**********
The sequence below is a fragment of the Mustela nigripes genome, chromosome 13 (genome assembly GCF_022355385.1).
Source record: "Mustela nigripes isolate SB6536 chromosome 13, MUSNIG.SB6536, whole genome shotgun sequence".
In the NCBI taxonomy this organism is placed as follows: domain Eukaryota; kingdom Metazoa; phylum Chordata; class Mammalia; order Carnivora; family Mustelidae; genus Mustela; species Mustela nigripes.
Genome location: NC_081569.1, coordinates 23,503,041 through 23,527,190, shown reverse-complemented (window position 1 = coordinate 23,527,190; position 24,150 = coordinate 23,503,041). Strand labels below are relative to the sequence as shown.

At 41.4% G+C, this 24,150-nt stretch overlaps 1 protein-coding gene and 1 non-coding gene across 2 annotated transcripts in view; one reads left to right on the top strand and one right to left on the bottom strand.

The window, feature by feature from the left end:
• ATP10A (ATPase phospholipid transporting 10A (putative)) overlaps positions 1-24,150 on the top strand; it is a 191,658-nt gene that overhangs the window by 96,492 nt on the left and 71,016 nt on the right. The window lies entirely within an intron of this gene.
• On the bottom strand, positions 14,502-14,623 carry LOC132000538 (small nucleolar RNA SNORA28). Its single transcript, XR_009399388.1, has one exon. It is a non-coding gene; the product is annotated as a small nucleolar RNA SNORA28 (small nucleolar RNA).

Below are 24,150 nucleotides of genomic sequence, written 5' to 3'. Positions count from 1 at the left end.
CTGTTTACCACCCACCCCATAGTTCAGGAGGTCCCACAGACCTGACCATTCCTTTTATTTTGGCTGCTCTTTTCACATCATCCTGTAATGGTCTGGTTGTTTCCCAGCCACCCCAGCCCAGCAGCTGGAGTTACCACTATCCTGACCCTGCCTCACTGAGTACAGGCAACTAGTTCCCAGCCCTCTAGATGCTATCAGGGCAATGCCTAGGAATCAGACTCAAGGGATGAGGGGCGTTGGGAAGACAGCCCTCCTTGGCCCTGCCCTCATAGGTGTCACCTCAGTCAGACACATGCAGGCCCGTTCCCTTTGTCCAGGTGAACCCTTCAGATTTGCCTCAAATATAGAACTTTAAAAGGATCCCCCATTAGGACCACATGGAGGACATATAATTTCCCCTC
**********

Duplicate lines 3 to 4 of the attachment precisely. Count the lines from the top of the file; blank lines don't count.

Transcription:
In the NCBI taxonomy this organism is placed as follows: domain Eukaryota; kingdom Metazoa; phylum Chordata; class Mammalia; order Carnivora; family Mustelidae; genus Mustela; species Mustela nigripes.
Genome location: NC_081569.1, coordinates 23,503,041 through 23,527,190, shown reverse-complemented (window position 1 = coordinate 23,527,190; position 24,150 = coordinate 23,503,041). Strand labels below are relative to the sequence as shown.